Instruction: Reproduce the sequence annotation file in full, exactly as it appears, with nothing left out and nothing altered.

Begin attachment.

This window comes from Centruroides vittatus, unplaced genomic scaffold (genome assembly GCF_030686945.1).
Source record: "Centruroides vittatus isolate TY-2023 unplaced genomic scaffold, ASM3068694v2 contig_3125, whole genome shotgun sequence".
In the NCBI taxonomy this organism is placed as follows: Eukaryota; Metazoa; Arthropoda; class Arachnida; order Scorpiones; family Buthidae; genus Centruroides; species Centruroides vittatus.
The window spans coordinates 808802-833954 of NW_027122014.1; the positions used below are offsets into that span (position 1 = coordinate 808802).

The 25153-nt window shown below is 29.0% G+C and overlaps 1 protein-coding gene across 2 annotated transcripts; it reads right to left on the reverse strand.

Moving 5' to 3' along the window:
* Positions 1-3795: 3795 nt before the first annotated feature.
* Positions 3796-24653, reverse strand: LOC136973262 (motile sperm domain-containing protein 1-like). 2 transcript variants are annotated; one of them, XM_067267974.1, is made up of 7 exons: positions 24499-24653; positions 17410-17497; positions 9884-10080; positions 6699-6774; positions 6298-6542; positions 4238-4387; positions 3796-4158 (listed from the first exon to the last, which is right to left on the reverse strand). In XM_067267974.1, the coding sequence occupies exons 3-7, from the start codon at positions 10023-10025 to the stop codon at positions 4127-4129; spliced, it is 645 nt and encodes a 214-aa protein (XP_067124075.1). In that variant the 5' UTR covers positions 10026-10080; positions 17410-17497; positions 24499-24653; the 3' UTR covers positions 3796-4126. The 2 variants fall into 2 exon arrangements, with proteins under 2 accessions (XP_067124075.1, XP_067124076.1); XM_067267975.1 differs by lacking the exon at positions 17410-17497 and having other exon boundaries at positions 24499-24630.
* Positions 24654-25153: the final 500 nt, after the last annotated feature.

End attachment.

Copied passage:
This window comes from Centruroides vittatus, unplaced genomic scaffold (genome assembly GCF_030686945.1).
Source record: "Centruroides vittatus isolate TY-2023 unplaced genomic scaffold, ASM3068694v2 contig_3125, whole genome shotgun sequence".
In the NCBI taxonomy this organism is placed as follows: Eukaryota; Metazoa; Arthropoda; class Arachnida; order Scorpiones; family Buthidae; genus Centruroides; species Centruroides vittatus.
The window spans coordinates 808802-833954 of NW_027122014.1; the positions used below are offsets into that span (position 1 = coordinate 808802).

The 25153-nt window shown below is 29.0% G+C and overlaps 1 protein-coding gene across 2 annotated transcripts; it reads right to left on the reverse strand.

Moving 5' to 3' along the window:
* Positions 1-3795: 3795 nt before the first annotated feature.
* Positions 3796-24653, reverse strand: LOC136973262 (motile sperm domain-containing protein 1-like). 2 transcript variants are annotated; one of them, XM_067267974.1, is made up of 7 exons: positions 24499-24653; positions 17410-17497; positions 9884-10080; positions 6699-6774; positions 6298-6542; positions 4238-4387; positions 3796-4158 (listed from the first exon to the last, which is right to left on the reverse strand). In XM_067267974.1, the coding sequence occupies exons 3-7, from the start codon at positions 10023-10025 to the stop codon at positions 4127-4129; spliced, it is 645 nt and encodes a 214-aa protein (XP_067124075.1). In that variant the 5' UTR covers positions 10026-10080; positions 17410-17497; positions 24499-24653; the 3' UTR covers positions 3796-4126. The 2 variants fall into 2 exon arrangements, with proteins under 2 accessions (XP_067124075.1, XP_067124076.1); XM_067267975.1 differs by lacking the exon at positions 17410-17497 and having other exon boundaries at positions 24499-24630.
* Positions 24654-25153: the final 500 nt, after the last annotated feature.